Questions? Contact us at
Art and adornment
Coco Chanel said, "Adornment is never
anything except a reflection of the heart." -
that is the motto of Carla Fox, a wearable
art designer from the state of Oregon, USA.
Carla seeks out the unusual, the discarded,
the overlooked; she sees beauty where it
may not currently exist, but she can coax
it out and give it new life.
in her works fabric scraps, samples and
yardage from her many projects in the
past, add the antique and vintage buttons,
jewelry bits and pieces, lace, textiles,
found objects, feathers, leaves and
millinery veiling she's collected over
the years, and now you have a bit of an
idea of what's stashed in her overflowing
studio! Meet Carla Fox in our newsletter
Carla says, "I find inspiration
in the mostly unlikely of places: in the
lacy pattern of a spider web across a
dirty window, in the shapes and textures
of crumpled papers that have missed the
wastebasket, in a tattered and discarded
wedding dress, pulled from a thrift shop
All these things, and more, inspire me to
move toward and explore new ways of combining
materials, textures and colors. Of course,
the usual inspirations are not lost on me
either; spring blooming trees and flowers
offer endless ideas for neckpieces and collars.
The ever-changing Oregon skies, endless
cloudscapes and their nuances of whites entice
me to create neckpieces in bridal laces and
satins. I have always been passionate about
color, be it in my wardrobe, or my walls, or
in the art that I create. The love of color
has been my signature in my professional work
as an interior designer, as well as my work
as an artist and jewelry maker.
After gaining a degree in interior design, I
have worked in that field for over 20 years.
I loved the profession (it was a calling,
actually), but I began to feel restricted in
my artistic expression by things beyond my
control (budgets, clients' needs and desires,
time constraints and the like).
As I moved away from the design profession,
I kept many fabric samples from my design
library that I knew someday I'd "do something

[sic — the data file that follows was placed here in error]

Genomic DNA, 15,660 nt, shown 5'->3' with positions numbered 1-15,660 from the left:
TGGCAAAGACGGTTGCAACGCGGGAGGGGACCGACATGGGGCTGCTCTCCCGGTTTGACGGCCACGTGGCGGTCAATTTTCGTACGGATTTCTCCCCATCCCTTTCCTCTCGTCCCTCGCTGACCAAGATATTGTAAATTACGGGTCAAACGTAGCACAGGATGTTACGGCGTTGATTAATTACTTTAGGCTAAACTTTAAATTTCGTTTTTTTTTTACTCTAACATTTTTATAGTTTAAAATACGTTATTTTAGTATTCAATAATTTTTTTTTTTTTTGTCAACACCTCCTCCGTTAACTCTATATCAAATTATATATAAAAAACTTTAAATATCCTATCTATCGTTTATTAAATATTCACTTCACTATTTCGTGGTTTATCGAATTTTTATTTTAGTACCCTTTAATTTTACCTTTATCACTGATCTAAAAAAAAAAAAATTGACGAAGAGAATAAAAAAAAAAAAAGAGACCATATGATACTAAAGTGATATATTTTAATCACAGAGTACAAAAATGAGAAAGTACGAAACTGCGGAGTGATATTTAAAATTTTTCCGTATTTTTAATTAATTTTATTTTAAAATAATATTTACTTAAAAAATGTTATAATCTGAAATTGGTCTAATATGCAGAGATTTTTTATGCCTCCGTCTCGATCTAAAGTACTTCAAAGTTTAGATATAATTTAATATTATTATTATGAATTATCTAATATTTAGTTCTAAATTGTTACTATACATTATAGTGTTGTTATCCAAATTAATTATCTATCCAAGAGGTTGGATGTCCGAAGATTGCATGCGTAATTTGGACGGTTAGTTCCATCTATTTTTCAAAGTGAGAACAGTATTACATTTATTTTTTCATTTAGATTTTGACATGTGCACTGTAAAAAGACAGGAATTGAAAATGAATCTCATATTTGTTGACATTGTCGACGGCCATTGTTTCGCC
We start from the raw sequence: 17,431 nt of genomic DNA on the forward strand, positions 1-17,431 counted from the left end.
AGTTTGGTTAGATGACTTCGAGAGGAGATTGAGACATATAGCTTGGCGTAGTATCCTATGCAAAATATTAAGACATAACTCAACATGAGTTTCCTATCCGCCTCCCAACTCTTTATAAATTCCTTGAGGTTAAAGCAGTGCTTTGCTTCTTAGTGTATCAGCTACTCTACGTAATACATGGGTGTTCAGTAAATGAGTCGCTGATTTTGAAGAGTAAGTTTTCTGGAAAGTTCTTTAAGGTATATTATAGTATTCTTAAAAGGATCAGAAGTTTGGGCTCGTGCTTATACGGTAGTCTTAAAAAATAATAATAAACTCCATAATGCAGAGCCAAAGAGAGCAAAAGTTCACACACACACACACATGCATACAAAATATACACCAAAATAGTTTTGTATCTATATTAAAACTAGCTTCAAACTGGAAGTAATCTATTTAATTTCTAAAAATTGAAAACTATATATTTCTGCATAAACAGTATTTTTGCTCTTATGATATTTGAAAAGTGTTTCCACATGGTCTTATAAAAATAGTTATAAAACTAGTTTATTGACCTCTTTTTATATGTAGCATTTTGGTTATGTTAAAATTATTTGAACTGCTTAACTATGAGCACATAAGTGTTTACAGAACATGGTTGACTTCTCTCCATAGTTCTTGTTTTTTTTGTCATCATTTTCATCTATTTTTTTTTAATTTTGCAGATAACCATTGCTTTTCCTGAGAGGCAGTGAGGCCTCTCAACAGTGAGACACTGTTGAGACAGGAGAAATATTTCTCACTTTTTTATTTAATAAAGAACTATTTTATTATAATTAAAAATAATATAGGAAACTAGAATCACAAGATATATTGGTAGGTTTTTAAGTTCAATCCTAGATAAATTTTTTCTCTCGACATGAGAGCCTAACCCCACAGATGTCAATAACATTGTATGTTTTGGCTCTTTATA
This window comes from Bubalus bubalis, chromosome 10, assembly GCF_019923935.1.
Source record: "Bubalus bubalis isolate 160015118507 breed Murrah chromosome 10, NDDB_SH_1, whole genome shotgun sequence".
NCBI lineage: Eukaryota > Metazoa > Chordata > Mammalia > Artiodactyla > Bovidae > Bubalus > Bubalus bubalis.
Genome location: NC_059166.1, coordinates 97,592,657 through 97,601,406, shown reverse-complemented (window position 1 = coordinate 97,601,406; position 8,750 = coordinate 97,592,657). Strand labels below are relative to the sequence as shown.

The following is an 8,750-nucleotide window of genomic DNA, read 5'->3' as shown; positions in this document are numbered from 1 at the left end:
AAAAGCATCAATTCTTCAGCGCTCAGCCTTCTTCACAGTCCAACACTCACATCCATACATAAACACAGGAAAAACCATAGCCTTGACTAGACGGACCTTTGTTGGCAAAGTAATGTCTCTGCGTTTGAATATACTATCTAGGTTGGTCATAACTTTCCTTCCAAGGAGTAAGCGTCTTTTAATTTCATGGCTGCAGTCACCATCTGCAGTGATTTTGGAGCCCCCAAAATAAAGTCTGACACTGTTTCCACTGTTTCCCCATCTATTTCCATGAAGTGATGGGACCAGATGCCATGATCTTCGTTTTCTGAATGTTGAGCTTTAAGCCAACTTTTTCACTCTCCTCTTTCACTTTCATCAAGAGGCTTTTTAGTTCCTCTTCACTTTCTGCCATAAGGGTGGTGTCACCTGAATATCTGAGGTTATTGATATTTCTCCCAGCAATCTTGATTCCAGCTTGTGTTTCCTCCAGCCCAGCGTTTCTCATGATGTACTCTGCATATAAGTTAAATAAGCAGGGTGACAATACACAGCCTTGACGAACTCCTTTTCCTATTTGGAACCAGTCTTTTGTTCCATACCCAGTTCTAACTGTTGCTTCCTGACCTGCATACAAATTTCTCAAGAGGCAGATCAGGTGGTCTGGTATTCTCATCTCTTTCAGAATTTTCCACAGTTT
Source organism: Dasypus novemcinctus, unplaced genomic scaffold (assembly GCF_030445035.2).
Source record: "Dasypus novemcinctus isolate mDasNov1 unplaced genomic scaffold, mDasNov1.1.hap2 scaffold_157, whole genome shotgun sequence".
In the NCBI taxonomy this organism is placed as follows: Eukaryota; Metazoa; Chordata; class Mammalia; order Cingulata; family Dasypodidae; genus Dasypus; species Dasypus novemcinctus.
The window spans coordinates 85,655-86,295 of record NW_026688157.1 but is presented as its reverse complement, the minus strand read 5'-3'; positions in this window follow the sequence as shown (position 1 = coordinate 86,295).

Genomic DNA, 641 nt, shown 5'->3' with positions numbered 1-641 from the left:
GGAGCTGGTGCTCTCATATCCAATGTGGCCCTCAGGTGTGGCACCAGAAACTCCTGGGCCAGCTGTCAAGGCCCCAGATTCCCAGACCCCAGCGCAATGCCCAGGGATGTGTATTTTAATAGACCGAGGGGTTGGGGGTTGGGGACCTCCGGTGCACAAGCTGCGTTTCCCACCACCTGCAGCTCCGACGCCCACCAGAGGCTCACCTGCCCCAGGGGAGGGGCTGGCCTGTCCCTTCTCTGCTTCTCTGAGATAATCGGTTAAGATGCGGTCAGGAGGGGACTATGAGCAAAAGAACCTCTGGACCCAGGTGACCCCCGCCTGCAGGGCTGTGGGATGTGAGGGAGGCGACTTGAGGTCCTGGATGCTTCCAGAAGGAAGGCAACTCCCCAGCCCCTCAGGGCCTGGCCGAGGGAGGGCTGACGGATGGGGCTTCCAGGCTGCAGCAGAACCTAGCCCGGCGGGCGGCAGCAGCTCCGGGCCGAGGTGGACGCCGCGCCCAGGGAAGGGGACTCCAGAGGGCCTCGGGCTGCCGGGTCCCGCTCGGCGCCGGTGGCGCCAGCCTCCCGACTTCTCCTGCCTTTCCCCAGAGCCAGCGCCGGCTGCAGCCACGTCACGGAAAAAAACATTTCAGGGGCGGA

with", although I never thought I'd be
incorporating them into jewelry designs.
The rich brocades, tapestries and printed
cottons offered a wealth of colors and
patterns that have since been used in creating
the mixed media textile cuffs and collars that
I now make.
As I was weaning myself away from the interior
design profession, I began to make beaded
jewelry for myself, from beads and findings
I had picked up on my travels, and from flea
markets and gem shows I'd attended over the
years. I had quite a "stash" of items, many
of them vintage and antique pieces passed on
from my grandmother. At first, my necklaces
were of the more traditional type: a pendant
with symmetrical glass and gemstone beads
Full article by Carla Fox
Wearable art by Carla Fox
Facebook Page: Art and Adornment by Carla S. Fox
Etsy Shop: etsy.com/shop/carlafoxdesign
Bead Fair 2014, Hamburg, Germany
Inspiring impressions and lasting memories
from the 3rd BEADERS BEST Bead Art Fair are
stirring up excitement for the next fair
in 2014. You can expect the same amazing
deals, distinguished workshop instructors,
and international flair of being amongst
visitors from around the world.
For all those interested in bead jewelry,
this special event is the place to be.
Whether you are a professional artisan or
an independent artist, a teacher or a
vendor, a hobbyist or simply curious,
there is something for everyone. Start